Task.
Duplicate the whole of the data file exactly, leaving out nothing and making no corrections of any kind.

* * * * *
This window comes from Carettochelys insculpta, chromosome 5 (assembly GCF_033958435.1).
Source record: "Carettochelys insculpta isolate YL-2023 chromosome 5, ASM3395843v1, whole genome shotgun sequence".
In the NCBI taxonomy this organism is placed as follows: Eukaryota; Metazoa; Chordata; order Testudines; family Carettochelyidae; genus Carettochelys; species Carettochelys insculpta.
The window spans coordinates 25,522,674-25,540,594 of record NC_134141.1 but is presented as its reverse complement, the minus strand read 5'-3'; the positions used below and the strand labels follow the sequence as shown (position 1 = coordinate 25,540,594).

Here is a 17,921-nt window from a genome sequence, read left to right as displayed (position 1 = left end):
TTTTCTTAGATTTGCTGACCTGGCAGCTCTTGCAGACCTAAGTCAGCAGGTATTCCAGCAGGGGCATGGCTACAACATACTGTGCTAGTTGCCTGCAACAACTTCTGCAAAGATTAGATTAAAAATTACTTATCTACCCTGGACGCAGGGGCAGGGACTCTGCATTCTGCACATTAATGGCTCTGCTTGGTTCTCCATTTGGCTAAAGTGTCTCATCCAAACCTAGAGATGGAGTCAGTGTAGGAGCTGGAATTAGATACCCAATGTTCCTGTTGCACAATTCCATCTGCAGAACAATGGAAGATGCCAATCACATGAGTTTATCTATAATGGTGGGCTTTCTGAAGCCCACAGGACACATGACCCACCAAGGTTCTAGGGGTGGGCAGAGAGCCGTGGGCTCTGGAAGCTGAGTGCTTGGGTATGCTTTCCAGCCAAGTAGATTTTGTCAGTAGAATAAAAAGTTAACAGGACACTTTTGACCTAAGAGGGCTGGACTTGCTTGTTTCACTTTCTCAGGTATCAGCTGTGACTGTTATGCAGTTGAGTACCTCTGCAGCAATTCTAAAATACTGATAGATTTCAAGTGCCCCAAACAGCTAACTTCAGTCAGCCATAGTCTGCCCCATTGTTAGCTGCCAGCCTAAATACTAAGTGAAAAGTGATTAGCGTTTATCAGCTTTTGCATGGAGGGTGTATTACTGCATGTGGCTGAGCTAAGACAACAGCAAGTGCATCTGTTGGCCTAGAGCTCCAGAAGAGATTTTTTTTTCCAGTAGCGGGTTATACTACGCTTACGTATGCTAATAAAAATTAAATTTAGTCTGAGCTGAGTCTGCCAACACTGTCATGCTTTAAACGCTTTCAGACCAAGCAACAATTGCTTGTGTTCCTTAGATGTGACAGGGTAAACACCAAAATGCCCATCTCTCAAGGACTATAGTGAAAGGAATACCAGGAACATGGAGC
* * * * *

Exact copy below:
This window comes from Carettochelys insculpta, chromosome 5 (assembly GCF_033958435.1).
Source record: "Carettochelys insculpta isolate YL-2023 chromosome 5, ASM3395843v1, whole genome shotgun sequence".
In the NCBI taxonomy this organism is placed as follows: Eukaryota; Metazoa; Chordata; order Testudines; family Carettochelyidae; genus Carettochelys; species Carettochelys insculpta.
The window spans coordinates 25,522,674-25,540,594 of record NC_134141.1 but is presented as its reverse complement, the minus strand read 5'-3'; the positions used below and the strand labels follow the sequence as shown (position 1 = coordinate 25,540,594).

Here is a 17,921-nt window from a genome sequence, read left to right as displayed (position 1 = left end):
TTTTCTTAGATTTGCTGACCTGGCAGCTCTTGCAGACCTAAGTCAGCAGGTATTCCAGCAGGGGCATGGCTACAACATACTGTGCTAGTTGCCTGCAACAACTTCTGCAAAGATTAGATTAAAAATTACTTATCTACCCTGGACGCAGGGGCAGGGACTCTGCATTCTGCACATTAATGGCTCTGCTTGGTTCTCCATTTGGCTAAAGTGTCTCATCCAAACCTAGAGATGGAGTCAGTGTAGGAGCTGGAATTAGATACCCAATGTTCCTGTTGCACAATTCCATCTGCAGAACAATGGAAGATGCCAATCACATGAGTTTATCTATAATGGTGGGCTTTCTGAAGCCCACAGGACACATGACCCACCAAGGTTCTAGGGGTGGGCAGAGAGCCGTGGGCTCTGGAAGCTGAGTGCTTGGGTATGCTTTCCAGCCAAGTAGATTTTGTCAGTAGAATAAAAAGTTAACAGGACACTTTTGACCTAAGAGGGCTGGACTTGCTTGTTTCACTTTCTCAGGTATCAGCTGTGACTGTTATGCAGTTGAGTACCTCTGCAGCAATTCTAAAATACTGATAGATTTCAAGTGCCCCAAACAGCTAACTTCAGTCAGCCATAGTCTGCCCCATTGTTAGCTGCCAGCCTAAATACTAAGTGAAAAGTGATTAGCGTTTATCAGCTTTTGCATGGAGGGTGTATTACTGCATGTGGCTGAGCTAAGACAACAGCAAGTGCATCTGTTGGCCTAGAGCTCCAGAAGAGATTTTTTTTTCCAGTAGCGGGTTATACTACGCTTACGTATGCTAATAAAAATTAAATTTAGTCTGAGCTGAGTCTGCCAACACTGTCATGCTTTAAACGCTTTCAGACCAAGCAACAATTGCTTGTGTTCCTTAGATGTGACAGGGTAAACACCAAAATGCCCATCTCTCAAGGACTATAGTGAAAGGAATACCAGGAACATGGAGC